The most commonly used cages for housing layer hens will be phased out in New Zealand by 2022 under a new code of welfare issued by the minister for primary industries, David Carter.
The National Animal Welfare Advisory Committee (NAWAC) developed the new code after reviewing the 2005 code and considering scientific evidence and submissions from the public, said committee chair Dr John Hellström.
The new code contains minimum standards and best practices in animal husbandry, care and handling. It covers the full range of hen husbandry topics, including the provision of food and water, shelter and protection of health. The biggest change in the new code is to require that battery cages can no longer be used.
Around 83% of New Zealand eggs are currently produced by hens housed in battery cages. The country’s caged eggs come from 47 producers, while 3% of eggs are produced in barns and about 14 per cent are from free-range barns.
“From now on, battery cages will no longer be allowed to be installed, and existing cages will be progressively removed from use over the next 10 years. Battery cages house three to five hens and restrict hens from expressing a range of normal behaviours,” Hellström said.
“The new code will ensure that hens live in an environment that meets their welfare needs and lets them carry out a range of normal behaviours, such as perching, pecking and scratching.”
Under the code, farmers will only be able to house their hens in colony cages, barns or free-range barns. Colony cages are an acceptable option under the code because they allow hens to display a range of normal behaviours.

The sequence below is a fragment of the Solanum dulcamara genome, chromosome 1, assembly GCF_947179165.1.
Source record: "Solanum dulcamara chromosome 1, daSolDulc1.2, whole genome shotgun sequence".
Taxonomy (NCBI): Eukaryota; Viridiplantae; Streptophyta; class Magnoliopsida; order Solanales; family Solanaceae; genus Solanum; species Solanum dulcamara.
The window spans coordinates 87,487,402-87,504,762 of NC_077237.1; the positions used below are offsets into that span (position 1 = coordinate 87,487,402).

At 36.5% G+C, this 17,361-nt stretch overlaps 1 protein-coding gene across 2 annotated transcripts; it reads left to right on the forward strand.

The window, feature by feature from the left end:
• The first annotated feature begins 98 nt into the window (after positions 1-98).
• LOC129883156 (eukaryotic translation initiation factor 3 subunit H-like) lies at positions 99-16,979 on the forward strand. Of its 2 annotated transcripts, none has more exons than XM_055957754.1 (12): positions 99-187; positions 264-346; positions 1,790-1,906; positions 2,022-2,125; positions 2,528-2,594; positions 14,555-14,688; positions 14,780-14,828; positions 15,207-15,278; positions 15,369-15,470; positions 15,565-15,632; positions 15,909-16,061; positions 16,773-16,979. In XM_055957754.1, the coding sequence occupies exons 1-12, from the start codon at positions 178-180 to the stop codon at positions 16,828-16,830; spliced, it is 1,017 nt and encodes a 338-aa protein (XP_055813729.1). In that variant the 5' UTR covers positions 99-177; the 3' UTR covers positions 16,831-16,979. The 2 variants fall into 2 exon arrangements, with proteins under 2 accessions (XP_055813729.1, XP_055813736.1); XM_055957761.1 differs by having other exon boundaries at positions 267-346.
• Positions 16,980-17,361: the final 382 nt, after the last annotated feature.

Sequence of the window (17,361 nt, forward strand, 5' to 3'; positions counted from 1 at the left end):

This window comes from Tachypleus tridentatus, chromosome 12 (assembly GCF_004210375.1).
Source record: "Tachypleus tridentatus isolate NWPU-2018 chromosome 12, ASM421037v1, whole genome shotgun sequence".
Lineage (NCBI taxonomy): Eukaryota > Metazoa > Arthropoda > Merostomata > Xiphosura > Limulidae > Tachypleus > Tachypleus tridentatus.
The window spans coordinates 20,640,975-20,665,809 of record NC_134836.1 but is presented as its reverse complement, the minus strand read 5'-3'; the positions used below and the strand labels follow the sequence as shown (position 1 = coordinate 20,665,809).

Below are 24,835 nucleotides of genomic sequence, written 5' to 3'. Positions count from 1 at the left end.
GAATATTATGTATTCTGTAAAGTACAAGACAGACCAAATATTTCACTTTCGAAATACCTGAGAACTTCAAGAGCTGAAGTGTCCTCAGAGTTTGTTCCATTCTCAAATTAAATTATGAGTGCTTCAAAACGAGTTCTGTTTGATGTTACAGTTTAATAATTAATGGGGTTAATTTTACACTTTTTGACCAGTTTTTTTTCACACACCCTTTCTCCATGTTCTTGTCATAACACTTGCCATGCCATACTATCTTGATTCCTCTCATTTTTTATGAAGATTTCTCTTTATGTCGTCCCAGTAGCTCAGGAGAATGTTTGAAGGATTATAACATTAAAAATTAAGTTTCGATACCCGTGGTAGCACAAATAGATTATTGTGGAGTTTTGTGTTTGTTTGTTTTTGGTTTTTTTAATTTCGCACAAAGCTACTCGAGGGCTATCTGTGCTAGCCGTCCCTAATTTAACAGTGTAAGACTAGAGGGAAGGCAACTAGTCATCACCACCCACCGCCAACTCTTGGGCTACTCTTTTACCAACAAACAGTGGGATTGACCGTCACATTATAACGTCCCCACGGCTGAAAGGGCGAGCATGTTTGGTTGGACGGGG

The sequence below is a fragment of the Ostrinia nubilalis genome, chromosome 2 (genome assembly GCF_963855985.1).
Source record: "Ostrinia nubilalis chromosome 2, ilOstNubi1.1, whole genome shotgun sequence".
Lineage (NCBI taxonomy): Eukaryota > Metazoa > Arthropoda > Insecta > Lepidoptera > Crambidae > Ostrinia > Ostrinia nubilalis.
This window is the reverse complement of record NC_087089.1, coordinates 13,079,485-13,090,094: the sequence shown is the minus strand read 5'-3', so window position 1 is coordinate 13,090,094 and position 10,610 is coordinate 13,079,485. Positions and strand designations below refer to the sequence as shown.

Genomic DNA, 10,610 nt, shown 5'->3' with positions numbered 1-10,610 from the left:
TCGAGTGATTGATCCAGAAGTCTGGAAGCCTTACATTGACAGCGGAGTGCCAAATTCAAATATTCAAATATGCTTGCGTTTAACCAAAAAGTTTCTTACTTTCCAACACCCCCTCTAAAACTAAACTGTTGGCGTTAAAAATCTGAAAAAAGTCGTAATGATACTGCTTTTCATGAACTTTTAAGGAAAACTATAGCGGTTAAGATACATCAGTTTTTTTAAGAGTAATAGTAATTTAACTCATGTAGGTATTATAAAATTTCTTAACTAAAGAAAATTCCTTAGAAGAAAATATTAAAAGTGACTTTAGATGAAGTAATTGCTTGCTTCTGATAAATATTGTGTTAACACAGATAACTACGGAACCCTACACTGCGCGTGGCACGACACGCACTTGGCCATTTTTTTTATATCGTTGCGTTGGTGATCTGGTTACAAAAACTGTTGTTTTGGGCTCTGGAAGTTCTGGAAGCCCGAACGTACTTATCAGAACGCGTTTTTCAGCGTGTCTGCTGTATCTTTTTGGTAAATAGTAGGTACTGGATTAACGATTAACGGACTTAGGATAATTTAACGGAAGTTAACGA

“Colony cages are bigger, typically housing 40-60 birds, and include a secluded nesting area, perches and a scratching area.” Hellström said.
Battery cages score low
He added that there are welfare costs and benefits attached to all housing systems for layer hens, and that while battery cages are not favourable behaviour-wise, at the same time they improve hygiene and reduce the incidence and impact of hens attacking each other.
The committee decided on a 10-year transition period to “balance the welfare of layer hens with the practicality and feasibility for farmers to move to other ways of housing their hens, as well as the ongoing affordability of eggs”.
NAWAC considered and ranked the welfare costs and benefits of each major system and scored them according to a range of welfare aspects. It concluded that, with the exception of battery cages, which had a low score, battery cages, barns and free-range barns each had a similar ranking when all aspects of welfare were considered.
The code replaces the existing 2005 code of welfare for layer hens.
Editor's note: Let us know your views on this move by the Kiwi authorities in the comments below.